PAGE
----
Can anyone explain in an intuitive manner a justification for possible preferences of investors for moments of return distribution beyond the first two moments (i.e. mean and variance). For example, why it is often argued that positive skewed distributions are preferred to negative ones? Is it related to known concept of risk aversion?

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    $\begingroup$ A preference for positive skewness can be justified by Prospect Theory, specifically the idea that losses are more painful than gains are pleasant. $\endgroup$ – noob2 Feb 13 '18 at 21:11
  • $\begingroup$ Agree on the prospect theory comment. This newspaper article provides a nice summary: ft.com/content/329e1eb0-fd28-11e3-bc93-00144feab7de $\endgroup$ – A. G. Feb 14 '18 at 16:44

Investor preferences for higher level moments are probably most easily explained by behavioral finance. Investors' tendency to overvalue out-sized positive and negative outcomes, such as gamblers' willingness to play negative expectancy casino games, is consistent with many of the intuitions underlying Prospect Theory. There are several possible behavioral biases which underlie these cogntitive errors. For example, the recency effect is thought to cause investors to overestimate the probability of outsized winnings based on forgetfulness of losses and or heightened focus on others’ recent winnings. Thus, it is thought that investors would be motivated moreso by the mean than the median ("typical") outcome.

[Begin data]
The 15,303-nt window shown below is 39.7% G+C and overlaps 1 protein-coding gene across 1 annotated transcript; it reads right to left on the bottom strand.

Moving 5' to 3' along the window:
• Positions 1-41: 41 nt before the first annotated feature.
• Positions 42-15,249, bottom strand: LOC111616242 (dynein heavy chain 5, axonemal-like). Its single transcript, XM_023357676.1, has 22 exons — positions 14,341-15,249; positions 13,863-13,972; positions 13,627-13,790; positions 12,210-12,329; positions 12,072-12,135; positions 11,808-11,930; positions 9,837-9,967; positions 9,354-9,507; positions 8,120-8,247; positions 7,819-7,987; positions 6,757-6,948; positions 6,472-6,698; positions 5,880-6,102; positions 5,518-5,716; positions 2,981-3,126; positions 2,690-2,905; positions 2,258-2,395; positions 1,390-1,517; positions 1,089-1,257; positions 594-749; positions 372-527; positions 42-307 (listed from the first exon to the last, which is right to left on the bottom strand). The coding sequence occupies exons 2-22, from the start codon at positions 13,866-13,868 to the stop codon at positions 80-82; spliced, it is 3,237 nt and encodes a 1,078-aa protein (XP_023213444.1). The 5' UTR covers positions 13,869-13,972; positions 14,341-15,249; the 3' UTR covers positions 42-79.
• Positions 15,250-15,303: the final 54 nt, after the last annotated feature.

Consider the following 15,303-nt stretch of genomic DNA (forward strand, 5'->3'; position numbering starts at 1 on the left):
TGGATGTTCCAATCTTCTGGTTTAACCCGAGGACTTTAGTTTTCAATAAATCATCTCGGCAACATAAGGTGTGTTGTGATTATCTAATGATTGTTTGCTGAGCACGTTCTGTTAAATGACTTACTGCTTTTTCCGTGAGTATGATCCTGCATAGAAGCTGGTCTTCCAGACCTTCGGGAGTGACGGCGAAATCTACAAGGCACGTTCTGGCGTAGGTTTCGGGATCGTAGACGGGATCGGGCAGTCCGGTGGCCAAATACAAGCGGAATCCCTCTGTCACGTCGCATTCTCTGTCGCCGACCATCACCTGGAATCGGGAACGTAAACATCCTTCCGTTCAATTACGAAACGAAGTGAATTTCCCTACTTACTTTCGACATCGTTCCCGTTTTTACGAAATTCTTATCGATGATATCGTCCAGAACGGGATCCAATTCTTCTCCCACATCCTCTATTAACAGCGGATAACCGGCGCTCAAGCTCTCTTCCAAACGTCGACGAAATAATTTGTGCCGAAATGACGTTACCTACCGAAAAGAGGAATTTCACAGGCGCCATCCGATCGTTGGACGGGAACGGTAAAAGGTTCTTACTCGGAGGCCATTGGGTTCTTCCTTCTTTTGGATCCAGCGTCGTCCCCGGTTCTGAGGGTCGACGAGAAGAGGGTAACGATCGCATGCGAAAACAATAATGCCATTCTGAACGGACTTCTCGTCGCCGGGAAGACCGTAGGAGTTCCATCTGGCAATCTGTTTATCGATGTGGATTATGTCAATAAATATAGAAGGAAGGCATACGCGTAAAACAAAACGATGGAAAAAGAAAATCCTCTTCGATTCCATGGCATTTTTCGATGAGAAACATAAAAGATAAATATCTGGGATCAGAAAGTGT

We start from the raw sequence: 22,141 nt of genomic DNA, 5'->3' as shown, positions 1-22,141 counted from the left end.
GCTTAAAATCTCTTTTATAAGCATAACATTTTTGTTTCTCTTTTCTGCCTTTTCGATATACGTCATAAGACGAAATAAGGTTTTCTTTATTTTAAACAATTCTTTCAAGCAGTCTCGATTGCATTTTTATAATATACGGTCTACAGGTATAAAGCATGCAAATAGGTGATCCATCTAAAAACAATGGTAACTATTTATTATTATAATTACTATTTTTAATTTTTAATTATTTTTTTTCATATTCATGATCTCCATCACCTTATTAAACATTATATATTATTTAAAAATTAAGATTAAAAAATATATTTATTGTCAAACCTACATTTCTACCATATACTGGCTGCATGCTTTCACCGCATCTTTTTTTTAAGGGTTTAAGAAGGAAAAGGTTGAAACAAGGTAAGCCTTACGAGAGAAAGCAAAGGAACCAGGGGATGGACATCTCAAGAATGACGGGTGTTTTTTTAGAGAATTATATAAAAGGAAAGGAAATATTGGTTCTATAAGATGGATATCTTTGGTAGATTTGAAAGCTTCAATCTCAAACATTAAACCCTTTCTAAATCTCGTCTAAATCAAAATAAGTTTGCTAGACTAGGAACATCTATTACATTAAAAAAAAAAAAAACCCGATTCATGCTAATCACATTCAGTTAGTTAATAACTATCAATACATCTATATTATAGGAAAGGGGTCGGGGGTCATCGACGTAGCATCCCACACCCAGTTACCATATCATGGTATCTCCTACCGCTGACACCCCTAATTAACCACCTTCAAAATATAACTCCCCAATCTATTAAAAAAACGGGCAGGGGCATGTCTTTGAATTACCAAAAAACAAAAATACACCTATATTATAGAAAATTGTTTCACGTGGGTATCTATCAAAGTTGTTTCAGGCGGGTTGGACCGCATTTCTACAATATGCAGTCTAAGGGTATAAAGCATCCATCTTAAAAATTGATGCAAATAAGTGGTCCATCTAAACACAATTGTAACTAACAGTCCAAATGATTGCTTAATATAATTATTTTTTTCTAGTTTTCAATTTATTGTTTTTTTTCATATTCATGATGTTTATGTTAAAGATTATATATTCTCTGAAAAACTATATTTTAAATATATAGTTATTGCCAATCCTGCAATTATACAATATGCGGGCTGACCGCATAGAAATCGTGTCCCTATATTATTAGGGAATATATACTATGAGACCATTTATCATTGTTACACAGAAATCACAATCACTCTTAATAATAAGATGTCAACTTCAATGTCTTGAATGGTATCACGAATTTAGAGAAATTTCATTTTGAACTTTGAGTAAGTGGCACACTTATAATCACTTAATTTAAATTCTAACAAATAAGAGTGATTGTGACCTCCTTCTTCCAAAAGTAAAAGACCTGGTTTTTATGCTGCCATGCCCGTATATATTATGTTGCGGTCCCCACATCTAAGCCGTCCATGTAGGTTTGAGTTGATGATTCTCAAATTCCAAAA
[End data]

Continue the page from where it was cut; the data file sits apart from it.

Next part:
Preferences for higher level moments are thought to work similarly. Since the skew is positive for a distribution where the mean exceeds the median, the recency bias predicts that securities with positive historical and/or implied skewness are more likely to have lower future returns since they are also more likely to be fully priced. This intuition is broadly supported by literature on cross-sectional asset returns.

Ang, Hodrick, Xing, and Zhang (2008) summarize this view:

Barberis and Huang (2005) develop a behavioral setting in which the individual skewness of stock returns may be priced.8 Under the cumulative prospect theory preferences of Tversky and Kahneman (1992), investors transform objective probabilities using a weighting function that overweights the tails of the probability distribution. This causes positively skewed securities to become overpriced and to earn negative average excess returns.